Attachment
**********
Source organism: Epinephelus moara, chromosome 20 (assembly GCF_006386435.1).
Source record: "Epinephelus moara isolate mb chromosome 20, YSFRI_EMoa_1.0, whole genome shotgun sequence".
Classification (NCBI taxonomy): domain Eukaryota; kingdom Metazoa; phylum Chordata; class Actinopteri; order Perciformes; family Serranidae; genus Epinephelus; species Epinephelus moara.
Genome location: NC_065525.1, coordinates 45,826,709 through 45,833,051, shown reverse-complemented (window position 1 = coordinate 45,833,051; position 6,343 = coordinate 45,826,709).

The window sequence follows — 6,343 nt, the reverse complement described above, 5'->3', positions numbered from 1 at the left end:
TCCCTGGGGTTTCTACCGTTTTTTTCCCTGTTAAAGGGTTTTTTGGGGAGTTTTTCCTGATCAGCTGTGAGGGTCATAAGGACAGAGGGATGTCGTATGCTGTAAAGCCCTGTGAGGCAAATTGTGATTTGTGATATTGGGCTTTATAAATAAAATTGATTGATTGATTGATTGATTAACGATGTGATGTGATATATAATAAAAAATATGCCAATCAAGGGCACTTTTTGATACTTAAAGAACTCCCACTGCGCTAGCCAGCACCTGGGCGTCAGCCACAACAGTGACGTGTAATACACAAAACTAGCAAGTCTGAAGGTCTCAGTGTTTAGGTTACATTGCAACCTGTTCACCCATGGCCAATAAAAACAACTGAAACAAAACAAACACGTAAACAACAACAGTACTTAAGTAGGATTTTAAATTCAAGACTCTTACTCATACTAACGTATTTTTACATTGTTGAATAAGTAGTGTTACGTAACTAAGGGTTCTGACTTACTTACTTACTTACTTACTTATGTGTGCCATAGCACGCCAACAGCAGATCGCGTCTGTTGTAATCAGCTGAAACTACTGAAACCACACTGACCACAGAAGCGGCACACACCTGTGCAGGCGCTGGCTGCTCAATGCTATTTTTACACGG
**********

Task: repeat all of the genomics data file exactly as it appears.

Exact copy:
Source organism: Epinephelus moara, chromosome 20 (assembly GCF_006386435.1).
Source record: "Epinephelus moara isolate mb chromosome 20, YSFRI_EMoa_1.0, whole genome shotgun sequence".
Classification (NCBI taxonomy): domain Eukaryota; kingdom Metazoa; phylum Chordata; class Actinopteri; order Perciformes; family Serranidae; genus Epinephelus; species Epinephelus moara.
Genome location: NC_065525.1, coordinates 45,826,709 through 45,833,051, shown reverse-complemented (window position 1 = coordinate 45,833,051; position 6,343 = coordinate 45,826,709).

The window sequence follows — 6,343 nt, the reverse complement described above, 5'->3', positions numbered from 1 at the left end:
TCCCTGGGGTTTCTACCGTTTTTTTCCCTGTTAAAGGGTTTTTTGGGGAGTTTTTCCTGATCAGCTGTGAGGGTCATAAGGACAGAGGGATGTCGTATGCTGTAAAGCCCTGTGAGGCAAATTGTGATTTGTGATATTGGGCTTTATAAATAAAATTGATTGATTGATTGATTGATTAACGATGTGATGTGATATATAATAAAAAATATGCCAATCAAGGGCACTTTTTGATACTTAAAGAACTCCCACTGCGCTAGCCAGCACCTGGGCGTCAGCCACAACAGTGACGTGTAATACACAAAACTAGCAAGTCTGAAGGTCTCAGTGTTTAGGTTACATTGCAACCTGTTCACCCATGGCCAATAAAAACAACTGAAACAAAACAAACACGTAAACAACAACAGTACTTAAGTAGGATTTTAAATTCAAGACTCTTACTCATACTAACGTATTTTTACATTGTTGAATAAGTAGTGTTACGTAACTAAGGGTTCTGACTTACTTACTTACTTACTTACTTATGTGTGCCATAGCACGCCAACAGCAGATCGCGTCTGTTGTAATCAGCTGAAACTACTGAAACCACACTGACCACAGAAGCGGCACACACCTGTGCAGGCGCTGGCTGCTCAATGCTATTTTTACACGG